Following your teams performance times you are allowed to go enjoy the beach. You are not allowed to drink adult beverages unless it is at dinner. DO NOT be on the beach or at the pool drinking. You will be sent home immediately and will not be allowed to travel next year. (EVEN IF IT IS SUSPECTED) Do not put yourself in a situation to be perceived in that light.

I'm sure you know how much I LOVE this and by what I hear CAC has similar rules. Wish more gyms would make a stand like this!
 
I do like the fact that the expectations are clearly set, definitely an improvement on the don't let it go overboard or if we didn't see it happen it doesn't happen policy. Whether I agree with the rule is another story, but one thing ive learned in life is if you enjoy your job amd your money enough you'll abide by your bosses rules whether you like them or not. I do hate to see coaches sitting all night at a hotel bar when the kids are around though. If I go out at night, drink and don't act a fool, and can come back after my kids are in bed I think that's fine so long as I can perform the duties of my job like I'm paid to do, then I'm okay. Kids at my gym aren't stupid and know that we drink, but we are also sometimes the only adults that they see (if they are at the same restaurant, not when getting plastered at the bar) doing it responsibly. If more parents educated kids on and practiced Responsible alcohol use we would see less of a problem in teen drinking.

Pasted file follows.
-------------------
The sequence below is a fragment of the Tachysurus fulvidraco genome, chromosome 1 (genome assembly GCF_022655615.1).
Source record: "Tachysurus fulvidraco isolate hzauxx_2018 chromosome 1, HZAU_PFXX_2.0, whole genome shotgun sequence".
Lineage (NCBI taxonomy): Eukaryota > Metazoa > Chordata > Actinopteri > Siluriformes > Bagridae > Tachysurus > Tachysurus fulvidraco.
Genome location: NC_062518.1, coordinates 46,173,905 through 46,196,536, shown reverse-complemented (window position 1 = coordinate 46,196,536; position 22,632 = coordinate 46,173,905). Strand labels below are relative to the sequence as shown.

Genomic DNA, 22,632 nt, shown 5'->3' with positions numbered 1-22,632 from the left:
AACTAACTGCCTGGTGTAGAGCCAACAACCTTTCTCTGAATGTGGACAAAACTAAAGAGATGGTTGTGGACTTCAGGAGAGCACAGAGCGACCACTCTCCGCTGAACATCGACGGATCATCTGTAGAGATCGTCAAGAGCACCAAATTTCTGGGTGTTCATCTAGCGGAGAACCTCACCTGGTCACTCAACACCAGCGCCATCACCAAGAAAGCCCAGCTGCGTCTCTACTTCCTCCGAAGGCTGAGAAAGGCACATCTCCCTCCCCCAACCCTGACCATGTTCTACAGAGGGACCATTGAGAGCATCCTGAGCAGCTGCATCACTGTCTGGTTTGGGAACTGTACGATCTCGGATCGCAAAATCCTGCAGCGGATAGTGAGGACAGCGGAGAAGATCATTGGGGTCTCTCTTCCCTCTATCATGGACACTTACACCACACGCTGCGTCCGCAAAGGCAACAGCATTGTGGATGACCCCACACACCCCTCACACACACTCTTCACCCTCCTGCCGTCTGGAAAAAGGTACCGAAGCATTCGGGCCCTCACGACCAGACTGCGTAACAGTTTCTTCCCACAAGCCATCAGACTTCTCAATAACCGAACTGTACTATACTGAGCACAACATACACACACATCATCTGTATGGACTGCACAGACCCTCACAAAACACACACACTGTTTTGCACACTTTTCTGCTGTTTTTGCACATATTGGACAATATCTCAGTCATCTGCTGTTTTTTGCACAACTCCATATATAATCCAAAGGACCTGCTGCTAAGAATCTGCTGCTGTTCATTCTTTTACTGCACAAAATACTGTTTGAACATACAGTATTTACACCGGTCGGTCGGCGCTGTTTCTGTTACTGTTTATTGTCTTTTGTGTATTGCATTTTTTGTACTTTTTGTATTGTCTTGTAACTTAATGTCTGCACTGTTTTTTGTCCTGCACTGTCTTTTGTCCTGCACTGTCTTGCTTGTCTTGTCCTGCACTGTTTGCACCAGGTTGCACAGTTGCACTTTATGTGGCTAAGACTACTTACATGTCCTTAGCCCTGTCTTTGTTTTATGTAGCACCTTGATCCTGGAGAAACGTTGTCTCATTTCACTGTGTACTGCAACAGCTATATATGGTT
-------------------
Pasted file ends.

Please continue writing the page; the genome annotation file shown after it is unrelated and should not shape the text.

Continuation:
Look at other countries where drinking is part of the culture and I would bet the don't have the issues we do to a large extent. Some countries the drinking age is sixteen, would it be okay for those coaches to drink with their older athletes at a restaurant?